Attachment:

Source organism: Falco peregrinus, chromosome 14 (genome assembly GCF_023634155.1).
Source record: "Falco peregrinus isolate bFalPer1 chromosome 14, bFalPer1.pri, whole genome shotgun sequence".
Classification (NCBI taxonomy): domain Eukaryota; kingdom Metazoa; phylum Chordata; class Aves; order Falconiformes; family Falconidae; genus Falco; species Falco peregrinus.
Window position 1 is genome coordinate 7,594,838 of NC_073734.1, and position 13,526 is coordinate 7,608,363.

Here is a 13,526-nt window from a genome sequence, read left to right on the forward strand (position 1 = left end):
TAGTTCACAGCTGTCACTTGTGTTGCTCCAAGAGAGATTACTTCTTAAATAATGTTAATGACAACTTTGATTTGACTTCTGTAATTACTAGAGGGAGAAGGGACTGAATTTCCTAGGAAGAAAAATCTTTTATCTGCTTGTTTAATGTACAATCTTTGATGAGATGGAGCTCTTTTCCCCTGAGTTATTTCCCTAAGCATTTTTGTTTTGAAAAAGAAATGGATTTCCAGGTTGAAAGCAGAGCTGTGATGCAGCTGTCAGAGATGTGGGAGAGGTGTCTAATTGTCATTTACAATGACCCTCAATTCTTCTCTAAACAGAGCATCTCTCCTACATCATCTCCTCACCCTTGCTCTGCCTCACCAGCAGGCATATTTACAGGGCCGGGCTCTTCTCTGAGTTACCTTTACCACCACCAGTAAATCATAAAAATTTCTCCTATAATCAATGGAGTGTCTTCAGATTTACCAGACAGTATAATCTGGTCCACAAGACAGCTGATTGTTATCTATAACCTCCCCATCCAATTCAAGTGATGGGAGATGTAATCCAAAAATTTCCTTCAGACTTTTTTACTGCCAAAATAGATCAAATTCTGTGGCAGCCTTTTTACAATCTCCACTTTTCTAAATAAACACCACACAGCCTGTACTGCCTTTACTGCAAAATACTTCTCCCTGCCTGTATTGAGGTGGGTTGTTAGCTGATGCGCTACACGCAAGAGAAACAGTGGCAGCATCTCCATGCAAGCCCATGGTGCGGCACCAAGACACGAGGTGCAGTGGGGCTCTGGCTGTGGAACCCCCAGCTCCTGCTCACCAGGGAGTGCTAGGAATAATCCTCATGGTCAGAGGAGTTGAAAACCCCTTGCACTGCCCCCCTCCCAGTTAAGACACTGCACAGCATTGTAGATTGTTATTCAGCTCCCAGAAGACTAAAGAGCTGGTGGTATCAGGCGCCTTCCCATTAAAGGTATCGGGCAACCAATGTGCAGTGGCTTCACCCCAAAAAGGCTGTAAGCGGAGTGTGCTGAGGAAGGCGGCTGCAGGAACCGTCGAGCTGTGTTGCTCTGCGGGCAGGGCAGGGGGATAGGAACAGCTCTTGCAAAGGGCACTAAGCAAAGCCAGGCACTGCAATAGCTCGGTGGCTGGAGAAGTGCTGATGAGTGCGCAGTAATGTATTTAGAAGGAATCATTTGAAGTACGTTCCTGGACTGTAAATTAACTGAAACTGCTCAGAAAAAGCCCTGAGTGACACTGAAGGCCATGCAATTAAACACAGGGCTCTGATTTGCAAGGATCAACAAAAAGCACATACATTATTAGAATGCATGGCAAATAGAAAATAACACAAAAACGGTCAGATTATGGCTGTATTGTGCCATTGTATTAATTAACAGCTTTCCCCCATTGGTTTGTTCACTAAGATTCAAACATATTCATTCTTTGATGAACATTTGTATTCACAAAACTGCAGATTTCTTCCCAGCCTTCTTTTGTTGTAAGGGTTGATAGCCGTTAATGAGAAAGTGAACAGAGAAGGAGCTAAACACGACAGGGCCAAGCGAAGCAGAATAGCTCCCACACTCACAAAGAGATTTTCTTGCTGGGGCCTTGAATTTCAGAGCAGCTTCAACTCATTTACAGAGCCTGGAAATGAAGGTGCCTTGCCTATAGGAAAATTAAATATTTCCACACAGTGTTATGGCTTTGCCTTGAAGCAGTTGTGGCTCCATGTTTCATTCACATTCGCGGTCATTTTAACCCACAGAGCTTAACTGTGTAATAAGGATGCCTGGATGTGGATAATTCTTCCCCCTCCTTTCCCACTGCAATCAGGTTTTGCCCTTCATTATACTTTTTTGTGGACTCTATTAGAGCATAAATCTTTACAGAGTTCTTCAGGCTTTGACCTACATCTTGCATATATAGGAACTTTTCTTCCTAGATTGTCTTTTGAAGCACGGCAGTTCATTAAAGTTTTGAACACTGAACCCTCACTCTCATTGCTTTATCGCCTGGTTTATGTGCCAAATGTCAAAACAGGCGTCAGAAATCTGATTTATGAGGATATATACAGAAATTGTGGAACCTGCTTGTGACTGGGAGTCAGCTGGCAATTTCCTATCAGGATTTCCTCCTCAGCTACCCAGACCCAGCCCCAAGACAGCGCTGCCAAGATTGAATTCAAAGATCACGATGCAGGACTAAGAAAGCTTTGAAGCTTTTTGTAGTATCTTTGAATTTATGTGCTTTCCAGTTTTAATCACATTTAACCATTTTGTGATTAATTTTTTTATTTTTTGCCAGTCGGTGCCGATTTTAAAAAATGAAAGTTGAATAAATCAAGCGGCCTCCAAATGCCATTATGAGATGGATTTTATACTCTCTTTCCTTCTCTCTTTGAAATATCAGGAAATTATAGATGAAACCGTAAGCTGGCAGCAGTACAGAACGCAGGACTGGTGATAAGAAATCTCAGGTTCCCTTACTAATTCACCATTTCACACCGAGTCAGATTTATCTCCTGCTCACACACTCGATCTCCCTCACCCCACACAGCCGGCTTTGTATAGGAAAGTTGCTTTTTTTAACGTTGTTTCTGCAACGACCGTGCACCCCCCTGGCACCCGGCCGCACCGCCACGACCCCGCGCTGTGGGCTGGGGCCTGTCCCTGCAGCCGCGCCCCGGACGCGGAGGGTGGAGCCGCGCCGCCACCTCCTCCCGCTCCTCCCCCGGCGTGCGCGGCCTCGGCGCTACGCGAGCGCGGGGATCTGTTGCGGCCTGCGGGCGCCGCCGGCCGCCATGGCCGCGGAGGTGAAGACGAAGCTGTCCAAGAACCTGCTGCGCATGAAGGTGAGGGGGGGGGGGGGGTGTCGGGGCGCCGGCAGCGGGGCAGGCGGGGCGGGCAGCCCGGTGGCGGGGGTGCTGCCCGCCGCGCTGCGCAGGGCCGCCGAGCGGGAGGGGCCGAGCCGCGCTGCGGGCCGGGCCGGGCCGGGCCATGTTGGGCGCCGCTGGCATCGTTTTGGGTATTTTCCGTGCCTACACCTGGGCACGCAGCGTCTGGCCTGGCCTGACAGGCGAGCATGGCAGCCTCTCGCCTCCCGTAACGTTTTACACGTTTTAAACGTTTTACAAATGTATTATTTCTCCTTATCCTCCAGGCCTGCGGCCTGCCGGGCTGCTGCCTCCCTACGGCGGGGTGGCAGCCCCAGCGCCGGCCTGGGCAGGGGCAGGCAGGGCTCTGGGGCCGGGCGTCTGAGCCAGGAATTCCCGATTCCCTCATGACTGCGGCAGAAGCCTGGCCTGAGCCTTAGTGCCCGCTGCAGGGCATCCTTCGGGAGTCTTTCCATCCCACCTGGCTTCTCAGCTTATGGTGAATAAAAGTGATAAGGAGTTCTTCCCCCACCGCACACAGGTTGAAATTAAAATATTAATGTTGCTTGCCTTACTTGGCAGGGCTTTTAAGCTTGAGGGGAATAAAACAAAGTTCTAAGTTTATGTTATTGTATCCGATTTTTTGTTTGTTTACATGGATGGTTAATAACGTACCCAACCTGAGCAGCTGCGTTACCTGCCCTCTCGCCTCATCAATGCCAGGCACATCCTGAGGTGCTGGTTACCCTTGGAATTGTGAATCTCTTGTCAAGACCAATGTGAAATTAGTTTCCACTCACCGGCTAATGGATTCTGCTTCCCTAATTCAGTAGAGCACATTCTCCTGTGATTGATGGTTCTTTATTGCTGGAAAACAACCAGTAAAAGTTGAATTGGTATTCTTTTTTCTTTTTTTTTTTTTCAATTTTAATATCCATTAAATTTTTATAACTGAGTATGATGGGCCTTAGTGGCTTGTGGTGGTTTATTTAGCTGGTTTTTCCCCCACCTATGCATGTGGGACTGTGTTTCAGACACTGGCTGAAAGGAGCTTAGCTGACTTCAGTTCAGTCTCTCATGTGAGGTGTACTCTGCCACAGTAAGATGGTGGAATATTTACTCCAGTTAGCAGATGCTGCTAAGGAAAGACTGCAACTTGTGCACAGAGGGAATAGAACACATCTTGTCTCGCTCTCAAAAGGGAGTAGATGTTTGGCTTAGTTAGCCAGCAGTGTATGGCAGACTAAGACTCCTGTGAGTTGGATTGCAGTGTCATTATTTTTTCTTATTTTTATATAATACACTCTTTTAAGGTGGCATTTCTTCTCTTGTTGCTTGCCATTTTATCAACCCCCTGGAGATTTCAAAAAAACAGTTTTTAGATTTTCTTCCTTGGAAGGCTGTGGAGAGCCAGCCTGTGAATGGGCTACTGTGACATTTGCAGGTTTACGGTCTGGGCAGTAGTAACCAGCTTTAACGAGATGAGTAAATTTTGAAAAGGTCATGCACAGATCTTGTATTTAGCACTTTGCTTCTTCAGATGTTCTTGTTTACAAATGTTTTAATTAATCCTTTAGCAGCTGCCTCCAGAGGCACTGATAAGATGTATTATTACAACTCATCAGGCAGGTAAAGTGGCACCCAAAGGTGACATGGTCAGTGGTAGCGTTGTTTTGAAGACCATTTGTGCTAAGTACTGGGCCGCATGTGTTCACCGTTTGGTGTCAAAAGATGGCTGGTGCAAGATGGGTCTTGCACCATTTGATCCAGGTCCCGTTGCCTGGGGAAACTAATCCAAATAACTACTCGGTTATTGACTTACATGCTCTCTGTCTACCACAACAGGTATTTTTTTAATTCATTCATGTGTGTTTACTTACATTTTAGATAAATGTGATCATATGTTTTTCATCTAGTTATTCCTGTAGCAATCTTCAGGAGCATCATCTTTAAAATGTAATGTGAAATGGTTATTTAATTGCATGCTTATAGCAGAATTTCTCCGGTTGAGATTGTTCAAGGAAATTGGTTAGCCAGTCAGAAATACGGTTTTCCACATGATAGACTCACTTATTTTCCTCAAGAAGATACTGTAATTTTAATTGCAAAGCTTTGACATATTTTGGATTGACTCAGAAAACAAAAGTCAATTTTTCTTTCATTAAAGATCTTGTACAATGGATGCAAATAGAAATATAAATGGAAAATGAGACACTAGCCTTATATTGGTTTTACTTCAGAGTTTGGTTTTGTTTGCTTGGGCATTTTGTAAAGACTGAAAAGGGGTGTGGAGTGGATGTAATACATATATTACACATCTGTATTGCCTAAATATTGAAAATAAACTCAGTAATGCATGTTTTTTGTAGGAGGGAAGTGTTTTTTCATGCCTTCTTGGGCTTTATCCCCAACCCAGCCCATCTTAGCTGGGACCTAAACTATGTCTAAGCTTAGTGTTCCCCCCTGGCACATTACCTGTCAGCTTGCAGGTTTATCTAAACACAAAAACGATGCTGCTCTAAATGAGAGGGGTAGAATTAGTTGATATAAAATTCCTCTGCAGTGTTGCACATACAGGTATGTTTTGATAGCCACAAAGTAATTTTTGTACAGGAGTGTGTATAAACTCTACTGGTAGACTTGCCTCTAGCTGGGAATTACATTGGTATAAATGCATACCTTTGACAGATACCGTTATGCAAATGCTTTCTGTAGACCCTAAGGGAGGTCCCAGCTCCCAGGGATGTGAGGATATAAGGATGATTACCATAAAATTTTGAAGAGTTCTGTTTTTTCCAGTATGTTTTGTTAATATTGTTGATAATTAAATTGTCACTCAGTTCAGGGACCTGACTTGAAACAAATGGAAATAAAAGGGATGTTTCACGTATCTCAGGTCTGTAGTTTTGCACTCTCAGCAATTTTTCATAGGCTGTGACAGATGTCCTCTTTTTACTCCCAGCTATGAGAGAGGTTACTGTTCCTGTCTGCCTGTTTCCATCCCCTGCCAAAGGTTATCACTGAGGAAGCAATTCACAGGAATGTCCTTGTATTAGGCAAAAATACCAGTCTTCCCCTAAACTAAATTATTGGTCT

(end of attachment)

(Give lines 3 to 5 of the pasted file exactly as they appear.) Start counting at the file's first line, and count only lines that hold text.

Classification (NCBI taxonomy): domain Eukaryota; kingdom Metazoa; phylum Chordata; class Aves; order Falconiformes; family Falconidae; genus Falco; species Falco peregrinus.
Window position 1 is genome coordinate 7,594,838 of NC_073734.1, and position 13,526 is coordinate 7,608,363.

Here is a 13,526-nt window from a genome sequence, read left to right on the forward strand (position 1 = left end):